adjective, ma·tur·er, ma·tur·est.
- having attained definitive form or function, as by maturation of an epithelium from a basal layer.
- having attained the end stage of a normal or abnormal biological process: a mature boil.
verb (used with object), ma·tured, ma·tur·ing.
verb (used without object), ma·tured, ma·tur·ing.
- matura diamond,
- maturation arrest,
- maturation division,
- mature bacteriophage,
- mature cataract,
- mature student,
- mature-onset diabetes,
Origin of mature
Examples from the Web for maturely
He learned the importance in starting a colony of having a carefully and maturely considered system of government.The Quaker Colonies|Sydney G. Fisher
He maturely considered what he could and would do when Greeley was first nominated.The Life of Lyman Trumbull|Horace White
He communicated the papers to a great number of the members, and discussed them maturely, but privately, with them.
She then proceeded to a detail which showed how well and maturely every minute circumstance had been weighed and considered.Confessions Of Con Cregan|Charles James Lever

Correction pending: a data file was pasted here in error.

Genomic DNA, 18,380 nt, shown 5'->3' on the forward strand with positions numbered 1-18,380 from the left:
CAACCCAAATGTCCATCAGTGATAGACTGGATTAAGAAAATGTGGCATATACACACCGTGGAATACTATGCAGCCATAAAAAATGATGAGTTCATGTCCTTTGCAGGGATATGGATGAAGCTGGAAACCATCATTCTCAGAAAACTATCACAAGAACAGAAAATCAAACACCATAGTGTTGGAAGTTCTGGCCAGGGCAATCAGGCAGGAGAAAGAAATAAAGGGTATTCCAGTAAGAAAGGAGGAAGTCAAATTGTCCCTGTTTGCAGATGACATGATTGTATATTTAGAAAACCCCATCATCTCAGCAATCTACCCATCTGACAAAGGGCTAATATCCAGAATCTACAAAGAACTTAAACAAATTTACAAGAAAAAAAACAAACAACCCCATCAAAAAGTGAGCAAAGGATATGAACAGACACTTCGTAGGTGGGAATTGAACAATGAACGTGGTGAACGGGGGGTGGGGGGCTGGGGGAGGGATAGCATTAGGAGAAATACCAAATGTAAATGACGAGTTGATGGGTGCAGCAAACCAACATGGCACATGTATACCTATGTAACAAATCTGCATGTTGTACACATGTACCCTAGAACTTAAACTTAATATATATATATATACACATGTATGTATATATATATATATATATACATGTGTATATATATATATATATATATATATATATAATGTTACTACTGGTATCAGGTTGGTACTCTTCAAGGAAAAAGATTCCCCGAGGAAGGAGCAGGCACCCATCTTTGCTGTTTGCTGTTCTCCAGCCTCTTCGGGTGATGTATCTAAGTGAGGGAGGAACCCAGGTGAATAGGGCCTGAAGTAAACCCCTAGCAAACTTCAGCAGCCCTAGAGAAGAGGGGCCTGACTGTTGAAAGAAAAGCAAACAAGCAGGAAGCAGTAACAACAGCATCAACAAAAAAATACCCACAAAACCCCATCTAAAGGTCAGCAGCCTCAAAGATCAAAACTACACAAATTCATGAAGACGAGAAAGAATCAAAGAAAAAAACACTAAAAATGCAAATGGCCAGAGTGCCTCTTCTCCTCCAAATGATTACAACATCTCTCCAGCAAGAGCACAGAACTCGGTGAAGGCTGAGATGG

I have maturely examined all which has been proposed before me.
- fully developed or differentiateda mature cell
- fully grown; adulta mature animal
Word Origin for mature
mid-15c., "ripe," also "careful, well-considered," from Latin maturus "ripe, timely, early" (see mature (v.)).
late 14c., "encourage suppuration;" mid-15c. "bring to maturity," from Latin maturare "to ripen, bring to maturity," from maturus "ripe, timely, early," related to manus "good" and mane "early, of the morning," from PIE root *ma- "good," with derivatives meaning "occurring at a good moment, timely, seasonable, early." Meaning "come or bring to maturity" is from 1620s. The financial sense of "reach the time for payment" is from 1861. Related: Matured; maturing.